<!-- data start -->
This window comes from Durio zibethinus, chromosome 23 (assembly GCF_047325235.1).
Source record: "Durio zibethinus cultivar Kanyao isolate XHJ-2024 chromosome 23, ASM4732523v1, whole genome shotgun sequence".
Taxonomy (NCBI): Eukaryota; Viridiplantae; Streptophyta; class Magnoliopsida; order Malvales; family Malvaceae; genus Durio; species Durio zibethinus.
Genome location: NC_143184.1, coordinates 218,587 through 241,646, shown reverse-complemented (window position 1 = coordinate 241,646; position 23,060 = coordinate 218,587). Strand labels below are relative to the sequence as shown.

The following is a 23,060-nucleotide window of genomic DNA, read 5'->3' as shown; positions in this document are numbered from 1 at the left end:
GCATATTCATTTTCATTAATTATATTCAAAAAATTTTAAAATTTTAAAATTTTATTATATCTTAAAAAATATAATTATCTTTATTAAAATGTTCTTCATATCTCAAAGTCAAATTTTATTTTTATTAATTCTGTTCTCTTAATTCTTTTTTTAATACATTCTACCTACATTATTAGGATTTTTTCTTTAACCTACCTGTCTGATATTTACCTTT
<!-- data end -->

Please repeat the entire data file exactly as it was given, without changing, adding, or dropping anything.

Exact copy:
This window comes from Durio zibethinus, chromosome 23 (assembly GCF_047325235.1).
Source record: "Durio zibethinus cultivar Kanyao isolate XHJ-2024 chromosome 23, ASM4732523v1, whole genome shotgun sequence".
Taxonomy (NCBI): Eukaryota; Viridiplantae; Streptophyta; class Magnoliopsida; order Malvales; family Malvaceae; genus Durio; species Durio zibethinus.
Genome location: NC_143184.1, coordinates 218,587 through 241,646, shown reverse-complemented (window position 1 = coordinate 241,646; position 23,060 = coordinate 218,587). Strand labels below are relative to the sequence as shown.

The following is a 23,060-nucleotide window of genomic DNA, read 5'->3' as shown; positions in this document are numbered from 1 at the left end:
GCATATTCATTTTCATTAATTATATTCAAAAAATTTTAAAATTTTAAAATTTTATTATATCTTAAAAAATATAATTATCTTTATTAAAATGTTCTTCATATCTCAAAGTCAAATTTTATTTTTATTAATTCTGTTCTCTTAATTCTTTTTTTAATACATTCTACCTACATTATTAGGATTTTTTCTTTAACCTACCTGTCTGATATTTACCTTT